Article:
I would love to rant about Donald Trump. The whole GOP is like a fiery car crash right now—everything stops so we can gawk at the latest collision. We feel horrible for those involved, and a little terrified about how it all affects us.
Increasingly, people ask me, “How do you do what you do?” They want to know how to become a writer, speaker, or consultant. I wouldn’t be a speaker or a consultant if I didn’t write a book, so I’ll start with how to write a book.
If you're new to the podcast world (it's grown so much lately!), then by all means, check out God Complex Radio. Not because I co-host it, but because we have some of the best religious thinkers and writers on the show. We've been doing it for years.
This summer, I worked with the good people of UNCO to start a publishing company. We published our first book, Faithful Resistance, by Rick Ufford-Chase. In it, Rick brings together a chorus of voices. In this midst of the shattering violence of this week, I want to introduce you to one of those voices, in particular. Annanda Barclay writes about why Black Lives Matter.
In Ohio, an angry Donald Trump responds after he tweeted an anti-Semitic image of Hillary Clinton from a white supremacist group. He blasts the media for their criticism of the image: “They’re racial profiling, they’re profiling. Not us.” How is this even possible? Two black men are killed by police. Brutally and violently. And a billionaire white man, with every privilege in the world, says he’s the victim.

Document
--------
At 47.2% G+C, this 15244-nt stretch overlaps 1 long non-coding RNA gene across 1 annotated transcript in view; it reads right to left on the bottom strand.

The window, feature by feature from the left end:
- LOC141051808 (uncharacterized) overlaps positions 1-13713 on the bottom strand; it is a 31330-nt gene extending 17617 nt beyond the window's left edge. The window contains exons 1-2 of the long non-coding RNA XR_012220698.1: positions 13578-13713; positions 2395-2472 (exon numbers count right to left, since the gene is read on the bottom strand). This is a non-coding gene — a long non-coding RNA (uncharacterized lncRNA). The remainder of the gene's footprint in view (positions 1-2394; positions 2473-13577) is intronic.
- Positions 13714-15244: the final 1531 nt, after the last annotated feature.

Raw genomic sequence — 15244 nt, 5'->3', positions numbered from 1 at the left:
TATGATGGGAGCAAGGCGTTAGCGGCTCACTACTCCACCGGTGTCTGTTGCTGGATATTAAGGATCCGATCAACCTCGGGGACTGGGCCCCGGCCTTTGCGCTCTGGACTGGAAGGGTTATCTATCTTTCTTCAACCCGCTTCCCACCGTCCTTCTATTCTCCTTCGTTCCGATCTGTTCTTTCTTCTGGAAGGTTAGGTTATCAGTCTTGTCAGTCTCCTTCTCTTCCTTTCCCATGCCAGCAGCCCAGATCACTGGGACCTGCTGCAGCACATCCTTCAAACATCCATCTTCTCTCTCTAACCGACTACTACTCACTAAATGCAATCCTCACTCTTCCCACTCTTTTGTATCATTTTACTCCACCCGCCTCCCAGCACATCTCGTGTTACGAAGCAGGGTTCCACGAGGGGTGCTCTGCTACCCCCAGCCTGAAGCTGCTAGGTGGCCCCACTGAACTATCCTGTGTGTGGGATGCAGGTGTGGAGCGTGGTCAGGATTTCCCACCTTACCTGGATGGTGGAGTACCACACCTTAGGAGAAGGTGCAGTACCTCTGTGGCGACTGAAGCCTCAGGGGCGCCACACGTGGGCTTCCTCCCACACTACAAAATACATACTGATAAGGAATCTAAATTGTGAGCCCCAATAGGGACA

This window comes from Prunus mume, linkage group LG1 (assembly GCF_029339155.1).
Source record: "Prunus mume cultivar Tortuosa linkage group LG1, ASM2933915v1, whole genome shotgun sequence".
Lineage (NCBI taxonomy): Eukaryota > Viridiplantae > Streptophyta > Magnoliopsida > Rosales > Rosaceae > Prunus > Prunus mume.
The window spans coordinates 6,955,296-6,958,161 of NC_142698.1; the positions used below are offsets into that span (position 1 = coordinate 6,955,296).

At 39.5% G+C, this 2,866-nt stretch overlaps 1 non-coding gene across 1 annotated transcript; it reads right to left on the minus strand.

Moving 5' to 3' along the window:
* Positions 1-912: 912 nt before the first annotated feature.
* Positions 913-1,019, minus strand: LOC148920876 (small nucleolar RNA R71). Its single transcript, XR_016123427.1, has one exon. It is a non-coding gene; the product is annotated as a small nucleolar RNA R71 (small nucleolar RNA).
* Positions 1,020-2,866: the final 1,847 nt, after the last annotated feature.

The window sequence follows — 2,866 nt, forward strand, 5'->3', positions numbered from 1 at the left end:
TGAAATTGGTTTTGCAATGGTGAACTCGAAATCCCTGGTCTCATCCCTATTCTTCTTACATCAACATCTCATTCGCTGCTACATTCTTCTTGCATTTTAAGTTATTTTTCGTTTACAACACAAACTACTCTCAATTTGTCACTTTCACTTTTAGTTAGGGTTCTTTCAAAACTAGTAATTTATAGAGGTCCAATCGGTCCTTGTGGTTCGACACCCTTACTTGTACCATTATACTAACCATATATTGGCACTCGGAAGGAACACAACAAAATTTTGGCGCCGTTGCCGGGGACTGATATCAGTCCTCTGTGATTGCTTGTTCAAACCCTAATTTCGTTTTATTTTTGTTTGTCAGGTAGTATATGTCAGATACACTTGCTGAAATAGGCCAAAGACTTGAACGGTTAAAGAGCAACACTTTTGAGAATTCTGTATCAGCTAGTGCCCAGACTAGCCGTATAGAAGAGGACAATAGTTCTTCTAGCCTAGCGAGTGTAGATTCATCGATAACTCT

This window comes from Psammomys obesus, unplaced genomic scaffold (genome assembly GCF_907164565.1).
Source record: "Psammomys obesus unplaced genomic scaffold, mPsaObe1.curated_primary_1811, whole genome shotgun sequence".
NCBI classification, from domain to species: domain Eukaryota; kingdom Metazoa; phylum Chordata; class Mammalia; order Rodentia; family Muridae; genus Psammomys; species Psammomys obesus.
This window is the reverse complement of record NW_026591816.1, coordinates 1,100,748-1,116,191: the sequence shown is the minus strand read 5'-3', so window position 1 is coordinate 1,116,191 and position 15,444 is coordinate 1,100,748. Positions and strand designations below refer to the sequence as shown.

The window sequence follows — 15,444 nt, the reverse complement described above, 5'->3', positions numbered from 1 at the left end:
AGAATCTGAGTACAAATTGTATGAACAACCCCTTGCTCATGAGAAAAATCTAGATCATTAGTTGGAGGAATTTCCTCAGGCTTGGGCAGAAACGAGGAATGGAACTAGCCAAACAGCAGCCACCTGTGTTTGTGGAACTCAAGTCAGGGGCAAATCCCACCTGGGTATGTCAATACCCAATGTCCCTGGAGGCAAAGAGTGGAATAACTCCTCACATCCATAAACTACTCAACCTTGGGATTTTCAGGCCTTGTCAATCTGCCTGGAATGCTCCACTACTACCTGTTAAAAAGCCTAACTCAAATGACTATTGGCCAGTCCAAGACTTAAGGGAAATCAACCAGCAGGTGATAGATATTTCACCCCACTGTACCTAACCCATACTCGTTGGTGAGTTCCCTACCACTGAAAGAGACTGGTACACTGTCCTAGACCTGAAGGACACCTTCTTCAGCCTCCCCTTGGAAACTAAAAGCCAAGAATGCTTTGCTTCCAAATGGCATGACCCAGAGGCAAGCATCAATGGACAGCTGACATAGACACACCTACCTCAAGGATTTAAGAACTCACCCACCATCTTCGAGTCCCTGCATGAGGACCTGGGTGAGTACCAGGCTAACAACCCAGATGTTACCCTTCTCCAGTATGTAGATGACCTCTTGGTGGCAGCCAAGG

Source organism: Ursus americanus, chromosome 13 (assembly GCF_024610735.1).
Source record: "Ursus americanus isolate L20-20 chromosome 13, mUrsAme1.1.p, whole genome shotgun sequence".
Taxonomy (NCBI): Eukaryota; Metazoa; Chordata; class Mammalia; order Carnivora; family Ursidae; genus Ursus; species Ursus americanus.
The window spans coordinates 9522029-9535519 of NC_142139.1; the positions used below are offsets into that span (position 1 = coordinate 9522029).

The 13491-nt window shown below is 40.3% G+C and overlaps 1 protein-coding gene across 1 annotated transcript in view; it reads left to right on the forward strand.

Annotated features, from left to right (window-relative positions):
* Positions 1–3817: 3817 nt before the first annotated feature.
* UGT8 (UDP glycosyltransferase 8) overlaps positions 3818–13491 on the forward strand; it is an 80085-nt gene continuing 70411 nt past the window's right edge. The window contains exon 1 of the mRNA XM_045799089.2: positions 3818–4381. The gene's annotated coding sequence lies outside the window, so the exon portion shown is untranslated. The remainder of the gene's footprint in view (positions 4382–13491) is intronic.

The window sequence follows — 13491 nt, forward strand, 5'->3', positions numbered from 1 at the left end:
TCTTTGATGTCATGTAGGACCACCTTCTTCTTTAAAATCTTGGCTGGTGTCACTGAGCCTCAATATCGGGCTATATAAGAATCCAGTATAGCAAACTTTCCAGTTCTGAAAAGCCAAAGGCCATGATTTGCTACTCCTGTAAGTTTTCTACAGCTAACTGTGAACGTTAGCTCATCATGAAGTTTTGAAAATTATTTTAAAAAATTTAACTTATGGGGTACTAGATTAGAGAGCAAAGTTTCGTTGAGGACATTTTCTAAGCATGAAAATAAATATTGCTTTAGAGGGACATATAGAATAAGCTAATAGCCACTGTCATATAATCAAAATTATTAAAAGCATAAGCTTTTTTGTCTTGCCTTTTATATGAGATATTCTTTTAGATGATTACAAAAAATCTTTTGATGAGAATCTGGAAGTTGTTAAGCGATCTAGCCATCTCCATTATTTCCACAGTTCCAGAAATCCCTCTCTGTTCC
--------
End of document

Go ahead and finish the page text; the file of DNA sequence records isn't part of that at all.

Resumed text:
In this time of our church history, when going to a service is no longer a societal expectation and people don’t necessarily make business connections in the pews, preaching has become more important. We’re working against the general inertia that keeps people in their sheets and reading the newspaper on Sunday morning.
As I work today, my mind travels to the United Methodist clergy who came out as LGBTQ before the General Conference, to challenge the denomination’s policy which bans the ordination of “practicing homosexuals.” While the number is stunning, I keep thinking of each individual person who has risked their livelihood and calling, for this historic moment.
Someone took offense at my writing recently, and he (I’m assuming) responded on Twitter with an avatar with the profile of John Calvin. I had written something about loving LGBTQ friends and how I had changed my mind about marriage equality.
We are witnessing the Tea Party’s bitter seepage. They’ve been redrawing voting districts and running people for office, taking over state and local governments. We’ve watched, aghast as the Koch cronies took seats in Washington.
It’s important to understand the dysfunctions at church as systems. We know this. Most of us learn this in seminary. But then we get caught up in things, and it all feels so personal. So it’s good to remind ourselves of the reasons why systemic thinking makes sense.
Each year, I fast for Lent. The process is always transformative. After doing something for forty days, it becomes easier to maintain the discipline after Easter. The habit becomes a part of me, and my cravings shift. And so, over the years, I stopped consuming fried things, sugary drinks, and meat. I’ve learned to appreciate my wheat whole instead of bleached.